As we discussed in our previous article, we feel the biggest story coming out of New Hampshire will be if one of the establishment candidates can indeed separate themselves enough to be viewed as having the best chance to win versus Trump or Cruz. After Iowa, there’s also a new wrinkle: if a candidate can separate themselves and Rubio isn’t the candidate who succeeds in doing this, does the winner of the establishment race win by enough to push Rubio to the backburner? Or do we move on to South Carolina with no clarity on who the establishment frontrunner is?
In our Trendency data we have recently seen strong numbers from Cruz, Rubio, Bush and Kasich. All of those candidates have increased their strength of support over the past several weeks. Cruz now enjoys a moderate level of support across all Threshold levels, meaning he has established both strong supporters and those who are giving him a new look. Rubio never registered on Trendency until just this week, when his strong showing in Iowa increased his support at the 90 and 75 Thresholds by 9 and 8 percent respectively. Kasich jumped up in support two weeks ago, but has since lost about half of that gain, putting him potentially on the wrong path.
Meanwhile, Bush has remained surprisingly strong throughout the month of January, somewhat belying the near constant ridicule he endures in the press. His support has strengthened at the higher Thresholds and weakened at lower ones. Bush’s broad base of support has been diminishing, but his small core of supporters has grown. Should these numbers hold until Tuesday — a tall task — an expectation defying finish in New Hampshire would be sure to confound pundits.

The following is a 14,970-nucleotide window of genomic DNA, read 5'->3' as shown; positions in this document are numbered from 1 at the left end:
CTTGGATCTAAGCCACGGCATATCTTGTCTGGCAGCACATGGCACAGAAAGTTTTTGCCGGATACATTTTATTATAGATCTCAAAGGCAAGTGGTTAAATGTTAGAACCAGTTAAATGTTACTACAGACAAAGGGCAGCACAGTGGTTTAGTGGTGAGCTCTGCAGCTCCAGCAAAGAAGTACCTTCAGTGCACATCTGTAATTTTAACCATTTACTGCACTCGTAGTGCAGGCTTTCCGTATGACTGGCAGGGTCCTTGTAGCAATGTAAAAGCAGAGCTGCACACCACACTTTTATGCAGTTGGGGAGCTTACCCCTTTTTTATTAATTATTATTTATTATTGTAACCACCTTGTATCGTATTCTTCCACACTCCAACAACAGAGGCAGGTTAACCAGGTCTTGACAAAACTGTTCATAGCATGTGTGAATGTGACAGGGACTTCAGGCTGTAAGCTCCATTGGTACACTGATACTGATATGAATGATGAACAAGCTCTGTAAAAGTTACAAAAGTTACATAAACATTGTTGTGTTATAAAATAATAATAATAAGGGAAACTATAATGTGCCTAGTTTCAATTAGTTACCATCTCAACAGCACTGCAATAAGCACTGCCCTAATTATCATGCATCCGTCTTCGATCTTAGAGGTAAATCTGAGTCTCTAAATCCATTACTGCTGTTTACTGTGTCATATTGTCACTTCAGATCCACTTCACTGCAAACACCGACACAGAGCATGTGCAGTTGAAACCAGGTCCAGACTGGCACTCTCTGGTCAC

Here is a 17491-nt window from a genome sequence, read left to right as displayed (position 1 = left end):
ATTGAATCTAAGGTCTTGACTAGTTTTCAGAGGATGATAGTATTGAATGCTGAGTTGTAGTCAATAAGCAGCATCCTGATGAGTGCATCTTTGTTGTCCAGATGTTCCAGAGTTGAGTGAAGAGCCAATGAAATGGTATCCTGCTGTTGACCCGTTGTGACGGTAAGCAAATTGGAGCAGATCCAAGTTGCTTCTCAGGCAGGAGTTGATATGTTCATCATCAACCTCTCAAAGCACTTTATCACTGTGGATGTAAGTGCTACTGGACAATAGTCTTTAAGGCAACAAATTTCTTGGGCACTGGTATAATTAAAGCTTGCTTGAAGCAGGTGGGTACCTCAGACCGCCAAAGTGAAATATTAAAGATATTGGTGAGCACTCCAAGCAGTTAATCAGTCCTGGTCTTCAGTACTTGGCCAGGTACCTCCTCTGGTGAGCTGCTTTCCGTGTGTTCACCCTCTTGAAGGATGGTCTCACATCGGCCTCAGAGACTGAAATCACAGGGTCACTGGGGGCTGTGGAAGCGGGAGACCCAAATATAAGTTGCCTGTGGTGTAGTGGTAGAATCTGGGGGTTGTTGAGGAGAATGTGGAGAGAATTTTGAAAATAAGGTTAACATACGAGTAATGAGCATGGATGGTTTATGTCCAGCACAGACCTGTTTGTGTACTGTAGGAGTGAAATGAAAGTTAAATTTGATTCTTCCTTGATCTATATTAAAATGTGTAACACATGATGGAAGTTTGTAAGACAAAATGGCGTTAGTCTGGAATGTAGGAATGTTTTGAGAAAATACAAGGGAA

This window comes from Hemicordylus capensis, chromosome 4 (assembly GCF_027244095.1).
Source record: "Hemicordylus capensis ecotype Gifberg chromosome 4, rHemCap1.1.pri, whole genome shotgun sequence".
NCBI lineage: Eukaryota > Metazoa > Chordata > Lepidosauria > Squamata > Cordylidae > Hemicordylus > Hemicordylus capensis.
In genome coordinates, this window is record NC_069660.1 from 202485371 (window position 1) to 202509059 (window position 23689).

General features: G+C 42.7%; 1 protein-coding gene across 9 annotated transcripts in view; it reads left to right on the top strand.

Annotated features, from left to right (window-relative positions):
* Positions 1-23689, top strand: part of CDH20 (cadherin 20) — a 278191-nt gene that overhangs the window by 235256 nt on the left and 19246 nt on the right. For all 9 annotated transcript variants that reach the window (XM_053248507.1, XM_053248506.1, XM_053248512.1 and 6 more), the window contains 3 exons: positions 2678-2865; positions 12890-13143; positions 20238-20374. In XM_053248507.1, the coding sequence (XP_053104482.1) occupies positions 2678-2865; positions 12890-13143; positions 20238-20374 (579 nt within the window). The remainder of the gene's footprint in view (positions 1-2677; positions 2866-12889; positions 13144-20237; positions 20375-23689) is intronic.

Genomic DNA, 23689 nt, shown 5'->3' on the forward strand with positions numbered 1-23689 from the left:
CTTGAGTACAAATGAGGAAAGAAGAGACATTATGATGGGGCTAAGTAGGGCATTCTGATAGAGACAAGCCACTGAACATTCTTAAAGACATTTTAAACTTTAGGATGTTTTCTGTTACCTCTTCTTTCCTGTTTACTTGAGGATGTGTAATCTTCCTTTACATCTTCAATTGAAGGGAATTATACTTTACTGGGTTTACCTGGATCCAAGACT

Independent Voters will once again hold the key.
If our first two take always haven’t convinced you that New Hampshire is a mess, now we will throw in the fact that Independent voters can choose which primary to cast their ballot, meaning they could, for example, be deciding between Bernie Sanders and Trump, not just Kasich and Christie. This phenomenon, combined with late deciding voters, has always made New Hampshire a nightmare to poll accurately. This year is no different.
Over the past two weeks we have seen a distinct uptick in the number of people saying they’re planning on voting in the Republican Primary. Indeed, Independent voters were more likely to say they were going to vote in the Democratic Primary last year and in early January, but now the Republican primary is winning out.
We saw this phenomenon in the 2008 primaries, which ultimately helped Hillary Clinton and John McCain secure victories in their respective contests. The potential for the same effect is apparent. On the Democratic side, it could be enough to make it close, but hard to see how it would put Clinton ahead of Sanders. On the Republican side, we’re seeing these Independent voters split between many of the candidates, which isn’t ideal for any of the establishment candidates, although it could be good news for Trump and Cruz in the long run.
What does all this mean? Grab the popcorn and pull up a chair, it’s going to be a fun few days before Tuesday.
Stefan Hankin is founder and president of Lincoln Park Strategies, a Washington D.C.-based public opinion firm. Follow him on Twitter at @LPStrategies.